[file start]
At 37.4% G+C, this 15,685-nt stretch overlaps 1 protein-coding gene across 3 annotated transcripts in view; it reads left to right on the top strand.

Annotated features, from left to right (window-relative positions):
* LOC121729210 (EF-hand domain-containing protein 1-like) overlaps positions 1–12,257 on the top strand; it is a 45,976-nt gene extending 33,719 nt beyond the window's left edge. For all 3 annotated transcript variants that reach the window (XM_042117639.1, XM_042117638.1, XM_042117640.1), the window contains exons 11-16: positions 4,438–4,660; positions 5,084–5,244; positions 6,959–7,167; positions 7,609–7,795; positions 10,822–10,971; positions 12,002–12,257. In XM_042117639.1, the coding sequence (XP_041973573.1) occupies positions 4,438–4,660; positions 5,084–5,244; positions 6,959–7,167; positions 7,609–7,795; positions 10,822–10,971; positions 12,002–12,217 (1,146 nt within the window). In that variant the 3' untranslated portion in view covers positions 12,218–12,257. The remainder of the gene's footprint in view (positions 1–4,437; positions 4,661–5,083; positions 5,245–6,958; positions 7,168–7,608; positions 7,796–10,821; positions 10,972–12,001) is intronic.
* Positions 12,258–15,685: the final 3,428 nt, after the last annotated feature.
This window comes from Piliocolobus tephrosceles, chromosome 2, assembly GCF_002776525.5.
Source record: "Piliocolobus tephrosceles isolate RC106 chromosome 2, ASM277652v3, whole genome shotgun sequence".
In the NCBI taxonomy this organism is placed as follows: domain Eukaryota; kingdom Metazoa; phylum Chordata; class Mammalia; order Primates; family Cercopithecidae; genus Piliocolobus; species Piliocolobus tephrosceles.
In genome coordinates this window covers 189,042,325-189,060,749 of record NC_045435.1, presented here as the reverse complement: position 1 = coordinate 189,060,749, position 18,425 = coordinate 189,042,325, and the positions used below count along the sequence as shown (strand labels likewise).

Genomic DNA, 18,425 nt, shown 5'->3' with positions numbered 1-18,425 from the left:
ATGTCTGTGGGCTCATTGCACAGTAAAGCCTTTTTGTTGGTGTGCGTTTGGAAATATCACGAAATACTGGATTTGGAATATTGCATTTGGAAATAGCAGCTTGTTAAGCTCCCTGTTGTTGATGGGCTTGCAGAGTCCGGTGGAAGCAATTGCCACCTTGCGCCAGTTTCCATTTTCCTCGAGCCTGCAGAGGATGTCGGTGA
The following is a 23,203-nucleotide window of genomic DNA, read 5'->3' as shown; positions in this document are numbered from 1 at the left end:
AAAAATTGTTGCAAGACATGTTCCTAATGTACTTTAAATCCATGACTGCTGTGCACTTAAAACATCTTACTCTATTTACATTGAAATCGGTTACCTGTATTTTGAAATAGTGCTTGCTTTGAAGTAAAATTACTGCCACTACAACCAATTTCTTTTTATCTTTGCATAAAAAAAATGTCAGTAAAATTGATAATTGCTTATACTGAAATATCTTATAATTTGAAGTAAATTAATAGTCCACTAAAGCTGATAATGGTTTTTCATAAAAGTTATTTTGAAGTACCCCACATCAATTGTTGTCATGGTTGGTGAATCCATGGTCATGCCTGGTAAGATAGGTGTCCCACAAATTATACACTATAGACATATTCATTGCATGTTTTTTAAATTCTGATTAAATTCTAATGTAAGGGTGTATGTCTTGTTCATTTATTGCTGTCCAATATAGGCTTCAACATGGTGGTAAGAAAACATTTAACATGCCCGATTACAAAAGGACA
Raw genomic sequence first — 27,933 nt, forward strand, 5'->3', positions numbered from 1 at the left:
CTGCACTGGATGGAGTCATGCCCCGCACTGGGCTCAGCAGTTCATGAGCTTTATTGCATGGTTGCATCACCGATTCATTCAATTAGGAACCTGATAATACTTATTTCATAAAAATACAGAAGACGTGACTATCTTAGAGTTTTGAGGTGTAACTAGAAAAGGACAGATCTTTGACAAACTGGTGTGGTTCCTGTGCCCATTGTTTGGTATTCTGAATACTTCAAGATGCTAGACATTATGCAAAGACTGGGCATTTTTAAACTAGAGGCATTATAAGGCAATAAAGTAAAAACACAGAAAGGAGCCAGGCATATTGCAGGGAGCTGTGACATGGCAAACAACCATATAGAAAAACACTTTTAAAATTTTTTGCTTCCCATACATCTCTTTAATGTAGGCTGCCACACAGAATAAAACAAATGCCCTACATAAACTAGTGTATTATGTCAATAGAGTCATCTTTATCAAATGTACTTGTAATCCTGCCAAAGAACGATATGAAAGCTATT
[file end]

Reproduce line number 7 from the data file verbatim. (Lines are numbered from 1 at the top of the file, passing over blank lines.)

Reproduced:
In the NCBI taxonomy this organism is placed as follows: domain Eukaryota; kingdom Metazoa; phylum Chordata; class Mammalia; order Primates; family Cercopithecidae; genus Piliocolobus; species Piliocolobus tephrosceles.